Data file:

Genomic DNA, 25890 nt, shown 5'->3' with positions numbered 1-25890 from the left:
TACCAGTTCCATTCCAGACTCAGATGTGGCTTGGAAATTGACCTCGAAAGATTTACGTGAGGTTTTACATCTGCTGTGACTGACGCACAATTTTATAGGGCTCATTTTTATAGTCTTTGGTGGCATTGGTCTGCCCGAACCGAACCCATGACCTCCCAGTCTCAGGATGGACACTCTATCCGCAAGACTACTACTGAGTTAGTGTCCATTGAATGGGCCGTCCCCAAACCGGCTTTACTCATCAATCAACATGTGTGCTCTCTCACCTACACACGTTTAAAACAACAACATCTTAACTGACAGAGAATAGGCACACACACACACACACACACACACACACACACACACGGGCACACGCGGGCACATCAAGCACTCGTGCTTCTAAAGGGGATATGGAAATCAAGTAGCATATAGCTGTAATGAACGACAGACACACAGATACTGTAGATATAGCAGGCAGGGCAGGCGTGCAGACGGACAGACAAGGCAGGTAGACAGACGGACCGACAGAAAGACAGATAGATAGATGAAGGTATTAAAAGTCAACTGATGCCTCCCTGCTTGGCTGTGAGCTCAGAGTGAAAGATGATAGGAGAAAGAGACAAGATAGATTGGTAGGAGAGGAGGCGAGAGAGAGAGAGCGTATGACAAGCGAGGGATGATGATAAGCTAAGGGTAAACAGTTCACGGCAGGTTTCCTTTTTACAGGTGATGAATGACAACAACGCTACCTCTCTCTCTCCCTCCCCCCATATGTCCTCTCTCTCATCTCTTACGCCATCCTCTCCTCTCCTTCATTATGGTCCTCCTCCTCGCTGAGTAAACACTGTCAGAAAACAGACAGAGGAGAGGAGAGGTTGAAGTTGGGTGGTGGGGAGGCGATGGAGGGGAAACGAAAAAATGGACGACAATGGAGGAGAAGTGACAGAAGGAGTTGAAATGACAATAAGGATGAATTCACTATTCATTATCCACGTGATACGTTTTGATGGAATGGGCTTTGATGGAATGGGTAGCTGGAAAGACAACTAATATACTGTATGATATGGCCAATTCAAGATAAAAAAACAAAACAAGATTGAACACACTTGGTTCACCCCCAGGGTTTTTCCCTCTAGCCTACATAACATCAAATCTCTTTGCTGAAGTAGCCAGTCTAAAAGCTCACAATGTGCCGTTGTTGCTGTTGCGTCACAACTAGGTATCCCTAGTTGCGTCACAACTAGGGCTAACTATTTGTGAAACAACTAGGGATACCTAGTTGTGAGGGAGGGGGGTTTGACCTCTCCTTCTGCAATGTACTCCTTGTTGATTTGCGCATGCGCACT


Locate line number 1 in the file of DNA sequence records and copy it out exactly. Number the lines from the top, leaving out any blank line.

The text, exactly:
Genomic DNA, 25890 nt, shown 5'->3' with positions numbered 1-25890 from the left: